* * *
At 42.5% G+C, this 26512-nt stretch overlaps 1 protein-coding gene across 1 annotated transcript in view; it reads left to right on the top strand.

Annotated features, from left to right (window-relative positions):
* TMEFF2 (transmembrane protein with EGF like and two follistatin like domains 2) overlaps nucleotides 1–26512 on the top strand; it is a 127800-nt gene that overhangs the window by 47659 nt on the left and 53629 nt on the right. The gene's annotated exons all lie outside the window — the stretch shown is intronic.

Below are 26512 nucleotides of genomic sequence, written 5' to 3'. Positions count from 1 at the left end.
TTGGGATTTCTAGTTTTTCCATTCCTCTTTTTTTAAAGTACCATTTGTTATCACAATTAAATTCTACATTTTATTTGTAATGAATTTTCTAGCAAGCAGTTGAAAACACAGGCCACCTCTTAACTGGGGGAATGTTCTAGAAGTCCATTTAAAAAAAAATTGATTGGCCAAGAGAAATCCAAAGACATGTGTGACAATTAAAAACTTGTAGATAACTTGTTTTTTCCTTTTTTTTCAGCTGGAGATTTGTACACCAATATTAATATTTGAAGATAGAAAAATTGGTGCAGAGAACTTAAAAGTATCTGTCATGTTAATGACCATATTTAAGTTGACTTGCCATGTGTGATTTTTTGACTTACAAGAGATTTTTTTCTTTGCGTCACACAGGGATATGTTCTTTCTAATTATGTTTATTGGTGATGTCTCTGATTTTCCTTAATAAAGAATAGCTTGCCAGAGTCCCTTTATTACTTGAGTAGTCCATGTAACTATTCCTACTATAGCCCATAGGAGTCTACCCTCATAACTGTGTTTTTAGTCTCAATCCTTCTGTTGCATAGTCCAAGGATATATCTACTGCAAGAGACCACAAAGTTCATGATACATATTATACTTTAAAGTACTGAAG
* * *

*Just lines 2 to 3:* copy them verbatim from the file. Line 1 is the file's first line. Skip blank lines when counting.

Annotated features, from left to right (window-relative positions):
* TMEFF2 (transmembrane protein with EGF like and two follistatin like domains 2) overlaps nucleotides 1–26512 on the top strand; it is a 127800-nt gene that overhangs the window by 47659 nt on the left and 53629 nt on the right. The gene's annotated exons all lie outside the window — the stretch shown is intronic.